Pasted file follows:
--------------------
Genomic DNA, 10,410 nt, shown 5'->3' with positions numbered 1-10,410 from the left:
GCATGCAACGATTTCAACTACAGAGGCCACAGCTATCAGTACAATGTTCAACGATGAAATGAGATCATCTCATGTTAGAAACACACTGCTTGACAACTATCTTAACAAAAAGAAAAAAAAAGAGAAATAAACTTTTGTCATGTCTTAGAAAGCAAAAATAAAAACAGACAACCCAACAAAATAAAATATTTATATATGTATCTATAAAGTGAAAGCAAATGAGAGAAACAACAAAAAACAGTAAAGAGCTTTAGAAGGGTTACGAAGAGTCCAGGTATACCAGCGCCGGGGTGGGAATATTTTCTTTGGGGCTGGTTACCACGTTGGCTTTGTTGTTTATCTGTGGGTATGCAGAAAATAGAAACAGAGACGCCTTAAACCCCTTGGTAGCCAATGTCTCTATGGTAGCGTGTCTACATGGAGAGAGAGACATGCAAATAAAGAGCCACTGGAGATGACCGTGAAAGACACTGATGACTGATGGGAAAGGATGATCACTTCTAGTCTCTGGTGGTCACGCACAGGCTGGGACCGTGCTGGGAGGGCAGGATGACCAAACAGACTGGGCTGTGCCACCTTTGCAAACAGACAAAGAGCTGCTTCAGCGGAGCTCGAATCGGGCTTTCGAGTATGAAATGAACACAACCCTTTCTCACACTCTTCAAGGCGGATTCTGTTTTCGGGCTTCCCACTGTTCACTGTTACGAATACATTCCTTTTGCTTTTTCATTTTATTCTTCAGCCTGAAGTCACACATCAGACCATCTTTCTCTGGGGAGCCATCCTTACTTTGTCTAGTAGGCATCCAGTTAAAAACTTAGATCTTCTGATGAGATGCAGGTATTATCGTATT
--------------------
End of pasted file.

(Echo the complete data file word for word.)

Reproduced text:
Genomic DNA, 10,410 nt, shown 5'->3' with positions numbered 1-10,410 from the left:
GCATGCAACGATTTCAACTACAGAGGCCACAGCTATCAGTACAATGTTCAACGATGAAATGAGATCATCTCATGTTAGAAACACACTGCTTGACAACTATCTTAACAAAAAGAAAAAAAAAGAGAAATAAACTTTTGTCATGTCTTAGAAAGCAAAAATAAAAACAGACAACCCAACAAAATAAAATATTTATATATGTATCTATAAAGTGAAAGCAAATGAGAGAAACAACAAAAAACAGTAAAGAGCTTTAGAAGGGTTACGAAGAGTCCAGGTATACCAGCGCCGGGGTGGGAATATTTTCTTTGGGGCTGGTTACCACGTTGGCTTTGTTGTTTATCTGTGGGTATGCAGAAAATAGAAACAGAGACGCCTTAAACCCCTTGGTAGCCAATGTCTCTATGGTAGCGTGTCTACATGGAGAGAGAGACATGCAAATAAAGAGCCACTGGAGATGACCGTGAAAGACACTGATGACTGATGGGAAAGGATGATCACTTCTAGTCTCTGGTGGTCACGCACAGGCTGGGACCGTGCTGGGAGGGCAGGATGACCAAACAGACTGGGCTGTGCCACCTTTGCAAACAGACAAAGAGCTGCTTCAGCGGAGCTCGAATCGGGCTTTCGAGTATGAAATGAACACAACCCTTTCTCACACTCTTCAAGGCGGATTCTGTTTTCGGGCTTCCCACTGTTCACTGTTACGAATACATTCCTTTTGCTTTTTCATTTTATTCTTCAGCCTGAAGTCACACATCAGACCATCTTTCTCTGGGGAGCCATCCTTACTTTGTCTAGTAGGCATCCAGTTAAAAACTTAGATCTTCTGATGAGATGCAGGTATTATCGTATT